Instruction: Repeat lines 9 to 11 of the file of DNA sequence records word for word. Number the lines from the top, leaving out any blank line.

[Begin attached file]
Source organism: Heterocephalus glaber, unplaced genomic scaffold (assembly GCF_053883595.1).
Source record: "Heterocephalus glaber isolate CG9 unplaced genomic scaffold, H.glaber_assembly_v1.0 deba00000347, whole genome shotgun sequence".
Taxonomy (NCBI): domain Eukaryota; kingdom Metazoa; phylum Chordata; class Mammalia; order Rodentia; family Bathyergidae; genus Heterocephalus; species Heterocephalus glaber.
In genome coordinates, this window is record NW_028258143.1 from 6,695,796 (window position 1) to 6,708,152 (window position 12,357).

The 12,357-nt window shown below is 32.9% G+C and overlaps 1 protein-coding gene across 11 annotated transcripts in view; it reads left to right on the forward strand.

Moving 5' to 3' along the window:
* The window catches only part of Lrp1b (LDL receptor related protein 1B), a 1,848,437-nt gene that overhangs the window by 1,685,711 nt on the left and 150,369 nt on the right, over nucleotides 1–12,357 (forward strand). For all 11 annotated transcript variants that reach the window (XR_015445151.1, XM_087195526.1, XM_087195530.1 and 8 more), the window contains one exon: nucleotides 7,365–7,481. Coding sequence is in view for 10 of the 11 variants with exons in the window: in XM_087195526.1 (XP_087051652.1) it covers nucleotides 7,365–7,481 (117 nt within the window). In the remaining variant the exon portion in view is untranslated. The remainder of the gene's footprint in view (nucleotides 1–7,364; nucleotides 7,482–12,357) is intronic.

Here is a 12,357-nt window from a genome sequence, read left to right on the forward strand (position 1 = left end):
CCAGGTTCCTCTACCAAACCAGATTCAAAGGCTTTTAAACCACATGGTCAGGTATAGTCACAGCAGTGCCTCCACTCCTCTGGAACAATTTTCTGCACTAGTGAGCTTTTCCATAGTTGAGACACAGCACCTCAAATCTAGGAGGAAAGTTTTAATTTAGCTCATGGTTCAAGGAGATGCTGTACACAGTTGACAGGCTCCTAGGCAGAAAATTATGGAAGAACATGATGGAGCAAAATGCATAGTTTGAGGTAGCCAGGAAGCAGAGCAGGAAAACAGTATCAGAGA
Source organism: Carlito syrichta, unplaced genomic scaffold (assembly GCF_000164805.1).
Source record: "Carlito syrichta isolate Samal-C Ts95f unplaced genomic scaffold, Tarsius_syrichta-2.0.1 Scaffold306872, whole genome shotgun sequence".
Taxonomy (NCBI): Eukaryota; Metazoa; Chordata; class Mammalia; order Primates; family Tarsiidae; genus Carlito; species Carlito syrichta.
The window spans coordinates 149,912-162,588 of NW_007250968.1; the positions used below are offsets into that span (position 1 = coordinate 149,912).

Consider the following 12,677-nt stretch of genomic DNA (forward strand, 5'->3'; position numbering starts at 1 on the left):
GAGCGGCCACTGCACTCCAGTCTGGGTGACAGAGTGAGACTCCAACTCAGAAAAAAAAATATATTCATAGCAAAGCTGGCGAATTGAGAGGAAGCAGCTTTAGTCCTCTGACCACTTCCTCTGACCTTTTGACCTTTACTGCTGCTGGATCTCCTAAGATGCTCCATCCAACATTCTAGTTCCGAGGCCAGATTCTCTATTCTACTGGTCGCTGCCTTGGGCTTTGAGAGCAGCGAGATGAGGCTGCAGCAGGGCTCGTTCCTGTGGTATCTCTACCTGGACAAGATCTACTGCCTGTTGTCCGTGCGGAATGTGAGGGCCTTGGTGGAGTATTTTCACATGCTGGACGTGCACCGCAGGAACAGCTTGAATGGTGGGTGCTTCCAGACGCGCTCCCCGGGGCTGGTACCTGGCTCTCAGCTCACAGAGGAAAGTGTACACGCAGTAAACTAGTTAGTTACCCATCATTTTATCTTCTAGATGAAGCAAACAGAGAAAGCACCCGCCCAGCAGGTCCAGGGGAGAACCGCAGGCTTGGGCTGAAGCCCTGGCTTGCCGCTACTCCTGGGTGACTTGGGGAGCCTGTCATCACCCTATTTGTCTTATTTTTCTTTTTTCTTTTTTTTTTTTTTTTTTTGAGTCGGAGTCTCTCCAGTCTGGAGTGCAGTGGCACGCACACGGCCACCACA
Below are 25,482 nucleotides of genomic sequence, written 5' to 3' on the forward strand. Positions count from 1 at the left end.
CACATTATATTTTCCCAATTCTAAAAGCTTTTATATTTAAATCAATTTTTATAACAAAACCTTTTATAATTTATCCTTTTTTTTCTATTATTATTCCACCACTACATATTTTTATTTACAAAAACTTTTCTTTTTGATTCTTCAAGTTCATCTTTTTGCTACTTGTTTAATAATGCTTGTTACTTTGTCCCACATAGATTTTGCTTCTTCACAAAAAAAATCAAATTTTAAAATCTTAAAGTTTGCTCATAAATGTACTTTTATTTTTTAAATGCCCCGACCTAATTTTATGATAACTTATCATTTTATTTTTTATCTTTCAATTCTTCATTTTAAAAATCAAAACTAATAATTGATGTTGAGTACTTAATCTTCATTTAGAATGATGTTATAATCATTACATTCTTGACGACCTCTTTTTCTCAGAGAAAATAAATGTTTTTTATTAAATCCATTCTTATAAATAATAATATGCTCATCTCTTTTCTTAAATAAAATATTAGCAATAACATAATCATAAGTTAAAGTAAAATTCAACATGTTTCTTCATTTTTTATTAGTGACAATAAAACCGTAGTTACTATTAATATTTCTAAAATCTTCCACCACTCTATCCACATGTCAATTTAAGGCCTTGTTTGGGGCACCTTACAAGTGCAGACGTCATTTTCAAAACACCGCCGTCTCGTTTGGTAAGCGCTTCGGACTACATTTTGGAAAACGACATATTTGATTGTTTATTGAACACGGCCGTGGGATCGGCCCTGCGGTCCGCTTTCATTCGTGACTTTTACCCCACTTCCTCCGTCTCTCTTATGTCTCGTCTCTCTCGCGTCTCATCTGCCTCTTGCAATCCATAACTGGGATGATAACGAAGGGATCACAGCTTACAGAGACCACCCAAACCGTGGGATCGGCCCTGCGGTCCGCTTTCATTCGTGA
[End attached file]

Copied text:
CCAGGTTCCTCTACCAAACCAGATTCAAAGGCTTTTAAACCACATGGTCAGGTATAGTCACAGCAGTGCCTCCACTCCTCTGGAACAATTTTCTGCACTAGTGAGCTTTTCCATAGTTGAGACACAGCACCTCAAATCTAGGAGGAAAGTTTTAATTTAGCTCATGGTTCAAGGAGATGCTGTACACAGTTGACAGGCTCCTAGGCAGAAAATTATGGAAGAACATGATGGAGCAAAATGCATAGTTTGAGGTAGCCAGGAAGCAGAGCAGGAAAACAGTATCAGAGA
Source organism: Carlito syrichta, unplaced genomic scaffold (assembly GCF_000164805.1).
Source record: "Carlito syrichta isolate Samal-C Ts95f unplaced genomic scaffold, Tarsius_syrichta-2.0.1 Scaffold306872, whole genome shotgun sequence".